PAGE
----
42 States Claim Suboxone Monopoly
The Easter District of Pennsylvania recently ruled that 42 states can proceed with antitrust litigation against the makers of Suboxone for “product hopping.” Suboxone is a medication used to help people who are addicted to opioids. The drug helps lower cravings for opioids and reduces withdrawal symptoms. Suboxone used to come in a tablet form, but in 2010 drug maker Indivior Inc. switched from tablet for sublingual film, citing safety concerns. In the lawsuit, the state coalition, led by Wisconsin, alleges that Indivior used illegal means to switch the Suboxone market from tablets to film while attempting to destroy the market for tablets, in order to preserve a drug monopoly.
“Natural market competition is critical to the health of any industry or economy,” said Missouri Attorney General Eric Schmitt. “Missouri joined this lawsuit to preserve that natural market competition and to hold Indivior accountable for allegedly engaging in anti-competitive behaviors. My priority as attorney general will always be the protection of Missouri consumers, particularly in what could be a potentially life or death situation, and this lawsuit is only one of many actions my office has taken in order to protect consumers.”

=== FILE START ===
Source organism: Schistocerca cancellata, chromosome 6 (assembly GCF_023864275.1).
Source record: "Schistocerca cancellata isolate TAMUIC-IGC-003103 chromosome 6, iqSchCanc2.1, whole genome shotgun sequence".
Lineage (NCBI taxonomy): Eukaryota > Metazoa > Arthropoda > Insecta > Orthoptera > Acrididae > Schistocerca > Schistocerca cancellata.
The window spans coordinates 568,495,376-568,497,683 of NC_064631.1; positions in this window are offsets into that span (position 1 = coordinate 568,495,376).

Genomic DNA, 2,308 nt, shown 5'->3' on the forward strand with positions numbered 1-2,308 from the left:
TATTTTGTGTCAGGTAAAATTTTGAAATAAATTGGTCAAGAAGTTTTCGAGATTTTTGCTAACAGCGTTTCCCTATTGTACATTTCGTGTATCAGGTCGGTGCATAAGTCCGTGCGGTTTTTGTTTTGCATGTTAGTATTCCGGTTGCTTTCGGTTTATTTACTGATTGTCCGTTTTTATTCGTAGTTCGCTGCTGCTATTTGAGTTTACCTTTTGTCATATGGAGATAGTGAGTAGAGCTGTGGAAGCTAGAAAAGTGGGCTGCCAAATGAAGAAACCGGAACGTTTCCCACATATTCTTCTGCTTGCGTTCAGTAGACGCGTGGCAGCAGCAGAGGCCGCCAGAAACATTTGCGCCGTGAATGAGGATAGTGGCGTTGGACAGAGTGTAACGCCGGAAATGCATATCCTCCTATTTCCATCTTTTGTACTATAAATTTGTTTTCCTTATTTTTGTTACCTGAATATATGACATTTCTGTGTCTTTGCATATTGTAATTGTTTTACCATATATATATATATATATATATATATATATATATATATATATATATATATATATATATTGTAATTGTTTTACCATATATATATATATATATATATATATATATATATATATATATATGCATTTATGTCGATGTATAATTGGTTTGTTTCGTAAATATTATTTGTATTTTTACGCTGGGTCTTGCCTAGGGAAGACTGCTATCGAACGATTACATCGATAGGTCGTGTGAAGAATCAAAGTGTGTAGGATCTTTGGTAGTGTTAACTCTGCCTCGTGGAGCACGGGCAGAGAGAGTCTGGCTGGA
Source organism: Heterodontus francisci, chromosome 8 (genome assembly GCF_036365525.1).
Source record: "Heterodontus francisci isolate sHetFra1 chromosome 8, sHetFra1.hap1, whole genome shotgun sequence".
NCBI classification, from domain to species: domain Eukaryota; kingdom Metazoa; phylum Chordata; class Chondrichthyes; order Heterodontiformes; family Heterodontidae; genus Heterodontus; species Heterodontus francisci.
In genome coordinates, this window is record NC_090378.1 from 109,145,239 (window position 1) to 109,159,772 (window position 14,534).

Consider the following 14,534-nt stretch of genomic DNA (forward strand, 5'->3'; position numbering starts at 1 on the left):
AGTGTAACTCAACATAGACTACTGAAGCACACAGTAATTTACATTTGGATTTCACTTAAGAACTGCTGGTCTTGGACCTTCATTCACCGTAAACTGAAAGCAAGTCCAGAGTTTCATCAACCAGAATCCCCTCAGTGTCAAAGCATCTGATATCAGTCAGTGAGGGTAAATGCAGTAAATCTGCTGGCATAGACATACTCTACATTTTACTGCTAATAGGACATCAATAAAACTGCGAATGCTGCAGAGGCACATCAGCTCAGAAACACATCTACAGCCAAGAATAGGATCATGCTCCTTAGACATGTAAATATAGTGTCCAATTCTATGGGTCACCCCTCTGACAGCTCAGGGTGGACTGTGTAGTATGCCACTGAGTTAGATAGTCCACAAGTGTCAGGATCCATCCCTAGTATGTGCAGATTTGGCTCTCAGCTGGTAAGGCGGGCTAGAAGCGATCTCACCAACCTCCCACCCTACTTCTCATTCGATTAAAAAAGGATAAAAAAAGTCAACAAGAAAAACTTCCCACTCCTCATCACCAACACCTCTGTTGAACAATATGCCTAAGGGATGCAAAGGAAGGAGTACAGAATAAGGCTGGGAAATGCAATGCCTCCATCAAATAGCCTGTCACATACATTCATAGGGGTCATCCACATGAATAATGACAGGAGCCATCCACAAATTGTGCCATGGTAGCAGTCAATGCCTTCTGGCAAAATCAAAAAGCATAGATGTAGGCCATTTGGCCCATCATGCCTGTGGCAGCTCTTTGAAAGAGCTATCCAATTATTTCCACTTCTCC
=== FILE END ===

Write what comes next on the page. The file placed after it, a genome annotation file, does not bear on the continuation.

“The intentional implementation of an illegal ‘product hopping’ scheme to block or delay generic versions of a medication used to help individuals recover from opioid addiction is a despicable exploitation of the opioid epidemic,” Virginia Attorney General Jason S. Miyares said. “The decisions made by Indivior Inc. caused purchasers to pay artificially high prices for a leading opioid addiction treatment, making access to recovery more difficult for Virginians while putting more money into the pockets of the manufacturers amid a national opioid crisis.”
The multistate coalition field a lawsuit in 2016, claiming that the switch from tablet to sublingual film was anticompetitive and designed to maintain Indivior’s market exclusivity, a scheme known as a “product hop.” The court denied Indivior’s motion for summary judgement, holding that there were facts and favorable law for the plaintiffs’ case to proceed. A trail has not been scheduled, but is expected in 2023.
Read the full court decision.